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Ari Weinzweig, Ann Arbor 2013

Zing's Museum

Salt and Pepper abound

by Jeff Mortimer

posted 9/27/2013

A Roadhouse collection celebrates the humble saltshaker.

When Zingerman's had the produce market in Kerrytown for a time in the late 1990s, it was decorated with fifty or so produce-themed salt and pepper shakers. After the market closed, the shakers reposed in boxes in Zingerman's offices until cofounder Ari Weinzweig remembered them one day while he was in the company's relatively new Roadhouse restaurant.

"I was thinking they'd be pretty cool in the bar, just to liven things up a bit," Weinzweig says. "We put them in there, and I liked them, so I decided to do more. Then I liked those and decided to do more, then more, and there you are."

Now there are about 1,100 sets of vintage American salt and pepper shakers displayed in custom-made cases lining the restaurant's walls, and they're in almost as many shapes as there are sets: oil derricks, a television (turn the dials and the shakers pop out), polar bears, lawn mowers, Siamese cats, skyscrapers, tepees, numerous breeds of dogs, a set of Bakelite Washington Monuments that he thinks dates from the 1930s, and a souvenir set from the 1939 New York World's Fair in the forms of the Trylon and Perisphere structures that were its visual signature.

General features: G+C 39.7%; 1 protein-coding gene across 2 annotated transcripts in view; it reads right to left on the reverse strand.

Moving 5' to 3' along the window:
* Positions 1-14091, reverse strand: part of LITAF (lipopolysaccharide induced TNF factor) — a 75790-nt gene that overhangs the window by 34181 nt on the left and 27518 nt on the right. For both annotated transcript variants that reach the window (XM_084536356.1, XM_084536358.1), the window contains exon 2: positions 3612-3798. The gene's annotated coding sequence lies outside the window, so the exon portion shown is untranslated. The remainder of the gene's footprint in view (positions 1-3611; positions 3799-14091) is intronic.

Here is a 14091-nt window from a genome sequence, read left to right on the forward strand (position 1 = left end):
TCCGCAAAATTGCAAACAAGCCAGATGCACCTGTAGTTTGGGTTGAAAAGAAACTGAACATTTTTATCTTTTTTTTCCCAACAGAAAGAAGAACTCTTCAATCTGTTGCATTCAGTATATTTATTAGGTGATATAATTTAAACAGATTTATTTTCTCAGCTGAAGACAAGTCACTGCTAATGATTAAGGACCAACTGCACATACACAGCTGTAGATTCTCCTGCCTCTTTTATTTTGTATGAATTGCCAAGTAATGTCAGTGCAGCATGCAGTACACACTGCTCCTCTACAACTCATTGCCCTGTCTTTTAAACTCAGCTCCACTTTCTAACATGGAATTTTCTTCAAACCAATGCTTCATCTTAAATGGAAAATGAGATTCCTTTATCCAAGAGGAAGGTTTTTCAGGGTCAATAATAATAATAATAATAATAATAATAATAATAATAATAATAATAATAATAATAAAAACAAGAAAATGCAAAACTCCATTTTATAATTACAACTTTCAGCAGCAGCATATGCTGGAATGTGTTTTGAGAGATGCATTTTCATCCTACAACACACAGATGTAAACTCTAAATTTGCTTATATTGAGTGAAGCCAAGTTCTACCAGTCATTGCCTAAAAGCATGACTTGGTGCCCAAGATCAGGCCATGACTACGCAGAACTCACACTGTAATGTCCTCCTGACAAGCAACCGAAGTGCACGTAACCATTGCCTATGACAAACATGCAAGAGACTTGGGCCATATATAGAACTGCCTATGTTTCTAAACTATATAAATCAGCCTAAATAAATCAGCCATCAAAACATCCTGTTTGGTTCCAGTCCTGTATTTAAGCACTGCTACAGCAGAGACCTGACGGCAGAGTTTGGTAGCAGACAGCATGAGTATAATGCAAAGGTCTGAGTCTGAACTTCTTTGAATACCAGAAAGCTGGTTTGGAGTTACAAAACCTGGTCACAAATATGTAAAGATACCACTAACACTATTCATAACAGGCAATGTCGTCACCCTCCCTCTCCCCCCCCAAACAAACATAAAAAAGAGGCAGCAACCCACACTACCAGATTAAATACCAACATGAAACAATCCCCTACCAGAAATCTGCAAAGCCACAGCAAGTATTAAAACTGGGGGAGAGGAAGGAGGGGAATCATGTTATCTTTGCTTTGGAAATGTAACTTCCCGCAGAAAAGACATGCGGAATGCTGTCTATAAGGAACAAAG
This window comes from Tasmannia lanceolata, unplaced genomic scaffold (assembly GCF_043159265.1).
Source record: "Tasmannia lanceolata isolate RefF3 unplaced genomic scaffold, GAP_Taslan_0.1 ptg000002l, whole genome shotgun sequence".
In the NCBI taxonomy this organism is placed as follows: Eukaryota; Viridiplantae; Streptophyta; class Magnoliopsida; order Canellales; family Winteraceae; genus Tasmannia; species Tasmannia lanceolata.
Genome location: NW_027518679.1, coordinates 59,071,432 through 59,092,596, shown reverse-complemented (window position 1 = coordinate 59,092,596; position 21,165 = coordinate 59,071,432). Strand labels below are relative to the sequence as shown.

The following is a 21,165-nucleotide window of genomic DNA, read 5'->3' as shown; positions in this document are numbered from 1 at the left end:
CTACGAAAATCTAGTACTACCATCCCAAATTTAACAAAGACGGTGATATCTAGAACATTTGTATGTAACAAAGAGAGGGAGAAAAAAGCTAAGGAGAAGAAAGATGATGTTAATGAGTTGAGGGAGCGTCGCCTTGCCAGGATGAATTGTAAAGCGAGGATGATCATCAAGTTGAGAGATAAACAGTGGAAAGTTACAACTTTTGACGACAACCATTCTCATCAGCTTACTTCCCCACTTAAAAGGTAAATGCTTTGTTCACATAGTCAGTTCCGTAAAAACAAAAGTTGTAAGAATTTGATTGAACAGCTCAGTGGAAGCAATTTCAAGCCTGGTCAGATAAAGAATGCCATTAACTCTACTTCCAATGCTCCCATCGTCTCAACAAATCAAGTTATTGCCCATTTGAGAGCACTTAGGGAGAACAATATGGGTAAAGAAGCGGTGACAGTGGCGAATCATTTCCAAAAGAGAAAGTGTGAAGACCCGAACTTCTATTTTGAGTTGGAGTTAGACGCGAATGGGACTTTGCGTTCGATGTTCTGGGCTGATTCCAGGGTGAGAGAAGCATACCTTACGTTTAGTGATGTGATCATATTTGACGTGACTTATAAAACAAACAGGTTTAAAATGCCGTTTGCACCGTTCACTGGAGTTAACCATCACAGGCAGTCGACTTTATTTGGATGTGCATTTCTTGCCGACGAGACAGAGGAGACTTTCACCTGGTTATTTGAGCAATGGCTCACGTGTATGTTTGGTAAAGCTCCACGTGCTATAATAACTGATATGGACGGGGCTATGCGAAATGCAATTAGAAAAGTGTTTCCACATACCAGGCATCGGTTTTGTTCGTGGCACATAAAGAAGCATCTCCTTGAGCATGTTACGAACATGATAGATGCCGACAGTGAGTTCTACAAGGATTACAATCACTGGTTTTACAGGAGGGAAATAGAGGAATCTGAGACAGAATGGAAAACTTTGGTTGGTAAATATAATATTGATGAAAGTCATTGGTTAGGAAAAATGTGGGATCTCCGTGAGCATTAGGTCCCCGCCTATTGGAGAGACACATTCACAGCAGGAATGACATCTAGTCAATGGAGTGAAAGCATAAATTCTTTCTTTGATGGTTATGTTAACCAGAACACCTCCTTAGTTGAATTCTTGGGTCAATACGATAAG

Many of them, in fact, were souvenirs or promotional items, like Willie and Millie, the Kool cigarettes penguins; Elsie and Elmer, the Borden Dairy Company cows; and Fifi the Cat and Fido the Dog, mascots for Ken-L-Ration. They were also popular premiums at service stations and utility companies and were even produced by renowned pottery studios like Rosemeade in North Dakota, Ceramic Arts in Wisconsin, Frankoma in Oklahoma, and Bauer in California.

Bauer made the blue and yellow tuna over Table 106 for Chicken of the Sea, but "salt and pepper shakers were not their main item," says Weinzweig. "They were a sideline they'd sell for a dollar."

They're not the main item at the Roadhouse, either, but he likes what they represent. "They're a unique-to-the-U.S. bit of pretty cool commercial art," he writes on the company's website, "and because salt and pepper historically were very costly and hard for most people to get, there's something I like about most everyone here in this country having access to them."    (end of article)

[Originally published in September, 2013.]


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